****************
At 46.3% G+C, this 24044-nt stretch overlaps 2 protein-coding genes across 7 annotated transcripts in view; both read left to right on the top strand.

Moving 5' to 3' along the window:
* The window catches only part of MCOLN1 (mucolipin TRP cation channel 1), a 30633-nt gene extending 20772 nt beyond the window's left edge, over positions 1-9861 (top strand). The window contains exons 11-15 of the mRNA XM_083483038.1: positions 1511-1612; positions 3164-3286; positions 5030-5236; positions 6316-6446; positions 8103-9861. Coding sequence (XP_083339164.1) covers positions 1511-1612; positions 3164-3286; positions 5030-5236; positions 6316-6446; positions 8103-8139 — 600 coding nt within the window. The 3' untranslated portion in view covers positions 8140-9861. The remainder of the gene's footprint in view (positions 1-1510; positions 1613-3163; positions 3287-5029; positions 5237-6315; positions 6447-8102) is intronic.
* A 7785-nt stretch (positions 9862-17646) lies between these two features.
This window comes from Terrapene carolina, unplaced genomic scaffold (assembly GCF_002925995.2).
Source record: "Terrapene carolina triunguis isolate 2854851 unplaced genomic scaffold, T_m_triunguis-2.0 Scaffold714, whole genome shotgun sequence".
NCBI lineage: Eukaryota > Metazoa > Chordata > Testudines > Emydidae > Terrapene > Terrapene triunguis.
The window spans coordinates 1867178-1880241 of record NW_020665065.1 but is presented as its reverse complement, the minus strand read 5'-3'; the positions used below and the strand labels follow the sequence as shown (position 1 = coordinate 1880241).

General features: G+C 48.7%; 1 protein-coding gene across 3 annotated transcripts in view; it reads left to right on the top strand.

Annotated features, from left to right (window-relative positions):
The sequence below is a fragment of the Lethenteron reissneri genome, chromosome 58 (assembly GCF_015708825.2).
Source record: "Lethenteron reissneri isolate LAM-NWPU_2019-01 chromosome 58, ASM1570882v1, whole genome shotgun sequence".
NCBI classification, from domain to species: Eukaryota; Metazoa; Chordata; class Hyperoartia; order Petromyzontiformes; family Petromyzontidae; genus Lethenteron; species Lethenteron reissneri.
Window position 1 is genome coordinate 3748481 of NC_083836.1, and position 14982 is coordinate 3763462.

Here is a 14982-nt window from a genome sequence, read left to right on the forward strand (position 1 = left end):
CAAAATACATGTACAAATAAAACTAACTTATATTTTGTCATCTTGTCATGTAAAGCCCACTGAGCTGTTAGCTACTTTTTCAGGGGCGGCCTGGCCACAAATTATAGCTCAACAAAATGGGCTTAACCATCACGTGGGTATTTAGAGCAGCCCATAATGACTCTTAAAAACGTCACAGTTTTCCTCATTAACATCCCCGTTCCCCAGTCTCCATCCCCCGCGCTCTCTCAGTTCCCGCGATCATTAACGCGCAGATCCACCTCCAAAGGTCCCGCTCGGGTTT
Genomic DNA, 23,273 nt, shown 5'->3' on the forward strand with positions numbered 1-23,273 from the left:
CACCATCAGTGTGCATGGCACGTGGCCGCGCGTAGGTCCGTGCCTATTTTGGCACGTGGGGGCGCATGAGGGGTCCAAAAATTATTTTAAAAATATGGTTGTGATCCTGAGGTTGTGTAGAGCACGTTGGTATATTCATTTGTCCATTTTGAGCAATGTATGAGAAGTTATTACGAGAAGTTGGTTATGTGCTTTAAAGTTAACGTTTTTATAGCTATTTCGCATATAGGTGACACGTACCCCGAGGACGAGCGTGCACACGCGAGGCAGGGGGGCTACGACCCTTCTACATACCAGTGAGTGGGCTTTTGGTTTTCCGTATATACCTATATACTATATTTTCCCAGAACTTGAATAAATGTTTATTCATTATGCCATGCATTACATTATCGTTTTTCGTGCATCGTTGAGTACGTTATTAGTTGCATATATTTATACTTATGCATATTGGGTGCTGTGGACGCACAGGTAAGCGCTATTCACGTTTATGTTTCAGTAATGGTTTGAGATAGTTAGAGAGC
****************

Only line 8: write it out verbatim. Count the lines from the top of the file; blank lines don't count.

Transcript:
The window spans coordinates 1867178-1880241 of record NW_020665065.1 but is presented as its reverse complement, the minus strand read 5'-3'; the positions used below and the strand labels follow the sequence as shown (position 1 = coordinate 1880241).